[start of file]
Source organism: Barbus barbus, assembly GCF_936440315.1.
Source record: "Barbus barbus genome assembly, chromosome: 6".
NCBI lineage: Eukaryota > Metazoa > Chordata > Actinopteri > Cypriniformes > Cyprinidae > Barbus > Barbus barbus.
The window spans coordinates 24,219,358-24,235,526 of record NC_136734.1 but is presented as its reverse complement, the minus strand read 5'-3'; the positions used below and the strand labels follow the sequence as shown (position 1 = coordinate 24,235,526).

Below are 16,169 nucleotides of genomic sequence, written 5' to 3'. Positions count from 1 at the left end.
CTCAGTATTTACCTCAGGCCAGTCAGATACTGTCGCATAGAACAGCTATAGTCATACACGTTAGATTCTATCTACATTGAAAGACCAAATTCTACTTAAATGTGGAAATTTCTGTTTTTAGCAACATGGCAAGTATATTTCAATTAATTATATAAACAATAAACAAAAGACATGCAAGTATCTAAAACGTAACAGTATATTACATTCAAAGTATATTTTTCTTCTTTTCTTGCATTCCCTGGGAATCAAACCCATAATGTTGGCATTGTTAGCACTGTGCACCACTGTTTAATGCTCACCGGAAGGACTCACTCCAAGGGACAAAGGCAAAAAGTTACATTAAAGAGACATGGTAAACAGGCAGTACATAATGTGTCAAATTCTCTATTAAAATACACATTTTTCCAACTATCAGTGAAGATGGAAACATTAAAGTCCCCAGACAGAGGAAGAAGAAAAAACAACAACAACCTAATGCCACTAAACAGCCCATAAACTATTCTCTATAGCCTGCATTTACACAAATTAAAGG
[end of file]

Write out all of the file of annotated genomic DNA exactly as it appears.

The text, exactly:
Source organism: Barbus barbus, assembly GCF_936440315.1.
Source record: "Barbus barbus genome assembly, chromosome: 6".
NCBI lineage: Eukaryota > Metazoa > Chordata > Actinopteri > Cypriniformes > Cyprinidae > Barbus > Barbus barbus.
The window spans coordinates 24,219,358-24,235,526 of record NC_136734.1 but is presented as its reverse complement, the minus strand read 5'-3'; the positions used below and the strand labels follow the sequence as shown (position 1 = coordinate 24,235,526).

Below are 16,169 nucleotides of genomic sequence, written 5' to 3'. Positions count from 1 at the left end.
CTCAGTATTTACCTCAGGCCAGTCAGATACTGTCGCATAGAACAGCTATAGTCATACACGTTAGATTCTATCTACATTGAAAGACCAAATTCTACTTAAATGTGGAAATTTCTGTTTTTAGCAACATGGCAAGTATATTTCAATTAATTATATAAACAATAAACAAAAGACATGCAAGTATCTAAAACGTAACAGTATATTACATTCAAAGTATATTTTTCTTCTTTTCTTGCATTCCCTGGGAATCAAACCCATAATGTTGGCATTGTTAGCACTGTGCACCACTGTTTAATGCTCACCGGAAGGACTCACTCCAAGGGACAAAGGCAAAAAGTTACATTAAAGAGACATGGTAAACAGGCAGTACATAATGTGTCAAATTCTCTATTAAAATACACATTTTTCCAACTATCAGTGAAGATGGAAACATTAAAGTCCCCAGACAGAGGAAGAAGAAAAAACAACAACAACCTAATGCCACTAAACAGCCCATAAACTATTCTCTATAGCCTGCATTTACACAAATTAAAGG